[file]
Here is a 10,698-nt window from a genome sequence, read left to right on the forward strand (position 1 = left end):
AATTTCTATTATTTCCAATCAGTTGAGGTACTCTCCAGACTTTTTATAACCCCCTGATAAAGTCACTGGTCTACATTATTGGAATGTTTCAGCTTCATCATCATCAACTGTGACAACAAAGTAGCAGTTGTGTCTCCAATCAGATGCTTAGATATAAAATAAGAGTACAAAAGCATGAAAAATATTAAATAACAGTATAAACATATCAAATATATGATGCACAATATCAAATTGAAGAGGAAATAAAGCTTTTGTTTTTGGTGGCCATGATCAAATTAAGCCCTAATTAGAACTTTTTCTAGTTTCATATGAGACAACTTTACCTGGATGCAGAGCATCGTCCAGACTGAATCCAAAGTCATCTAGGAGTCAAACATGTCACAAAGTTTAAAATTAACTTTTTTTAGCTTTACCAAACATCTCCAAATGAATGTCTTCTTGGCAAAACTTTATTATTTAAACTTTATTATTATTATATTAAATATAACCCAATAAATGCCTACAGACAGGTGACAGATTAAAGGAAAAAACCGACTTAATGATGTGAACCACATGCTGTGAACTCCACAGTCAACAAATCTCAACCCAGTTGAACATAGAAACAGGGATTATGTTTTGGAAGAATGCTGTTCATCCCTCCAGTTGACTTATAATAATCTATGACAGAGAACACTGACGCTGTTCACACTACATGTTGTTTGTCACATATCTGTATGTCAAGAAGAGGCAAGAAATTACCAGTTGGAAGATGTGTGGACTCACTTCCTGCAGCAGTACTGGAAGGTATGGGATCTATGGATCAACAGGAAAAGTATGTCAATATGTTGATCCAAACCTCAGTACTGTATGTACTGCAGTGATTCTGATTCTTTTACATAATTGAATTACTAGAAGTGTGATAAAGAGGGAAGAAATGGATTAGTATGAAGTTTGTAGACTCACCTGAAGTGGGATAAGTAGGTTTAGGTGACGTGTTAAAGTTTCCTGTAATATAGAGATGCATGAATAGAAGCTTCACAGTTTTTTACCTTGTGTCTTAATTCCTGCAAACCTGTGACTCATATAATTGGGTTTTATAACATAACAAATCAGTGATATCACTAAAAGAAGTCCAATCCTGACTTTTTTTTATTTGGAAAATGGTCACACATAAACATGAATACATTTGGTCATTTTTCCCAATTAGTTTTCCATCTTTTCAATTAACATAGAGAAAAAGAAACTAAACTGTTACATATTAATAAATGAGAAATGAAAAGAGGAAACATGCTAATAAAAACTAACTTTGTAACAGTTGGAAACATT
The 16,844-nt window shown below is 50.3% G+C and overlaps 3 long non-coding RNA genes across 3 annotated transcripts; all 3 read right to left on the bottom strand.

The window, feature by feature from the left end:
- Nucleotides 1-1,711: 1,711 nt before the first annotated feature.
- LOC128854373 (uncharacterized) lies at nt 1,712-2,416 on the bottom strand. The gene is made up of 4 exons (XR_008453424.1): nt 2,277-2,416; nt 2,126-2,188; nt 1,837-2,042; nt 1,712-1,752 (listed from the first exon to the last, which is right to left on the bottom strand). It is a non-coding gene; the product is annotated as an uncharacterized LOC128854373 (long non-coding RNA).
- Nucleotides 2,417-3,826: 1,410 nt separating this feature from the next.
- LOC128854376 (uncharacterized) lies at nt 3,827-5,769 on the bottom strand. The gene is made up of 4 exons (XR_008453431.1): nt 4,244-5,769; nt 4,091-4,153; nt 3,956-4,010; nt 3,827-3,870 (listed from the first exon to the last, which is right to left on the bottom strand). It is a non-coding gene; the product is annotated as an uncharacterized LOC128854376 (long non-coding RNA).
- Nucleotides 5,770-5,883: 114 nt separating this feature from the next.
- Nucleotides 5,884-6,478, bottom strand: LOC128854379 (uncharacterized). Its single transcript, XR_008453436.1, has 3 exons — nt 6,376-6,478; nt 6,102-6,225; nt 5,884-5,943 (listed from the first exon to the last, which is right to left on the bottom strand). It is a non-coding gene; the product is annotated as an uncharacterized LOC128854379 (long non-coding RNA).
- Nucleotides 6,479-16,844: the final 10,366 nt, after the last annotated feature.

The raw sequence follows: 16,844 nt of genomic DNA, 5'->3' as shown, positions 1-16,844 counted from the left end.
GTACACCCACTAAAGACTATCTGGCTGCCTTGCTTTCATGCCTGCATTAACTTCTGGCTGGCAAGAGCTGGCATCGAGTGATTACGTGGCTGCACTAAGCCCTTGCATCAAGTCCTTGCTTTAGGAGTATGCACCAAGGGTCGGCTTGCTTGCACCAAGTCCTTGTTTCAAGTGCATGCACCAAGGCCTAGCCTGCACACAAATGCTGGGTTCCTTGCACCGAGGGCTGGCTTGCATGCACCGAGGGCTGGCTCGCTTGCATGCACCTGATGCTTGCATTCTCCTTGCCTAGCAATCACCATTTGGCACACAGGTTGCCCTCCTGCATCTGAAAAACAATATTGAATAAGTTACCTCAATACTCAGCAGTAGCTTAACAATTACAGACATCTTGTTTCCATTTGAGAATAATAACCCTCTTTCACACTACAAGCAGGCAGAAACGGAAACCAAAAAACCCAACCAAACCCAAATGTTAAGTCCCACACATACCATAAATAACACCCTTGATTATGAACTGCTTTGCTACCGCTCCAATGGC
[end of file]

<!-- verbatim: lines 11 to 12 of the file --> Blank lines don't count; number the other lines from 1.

- Nucleotides 6,479-16,844: the final 10,366 nt, after the last annotated feature.

The raw sequence follows: 16,844 nt of genomic DNA, 5'->3' as shown, positions 1-16,844 counted from the left end.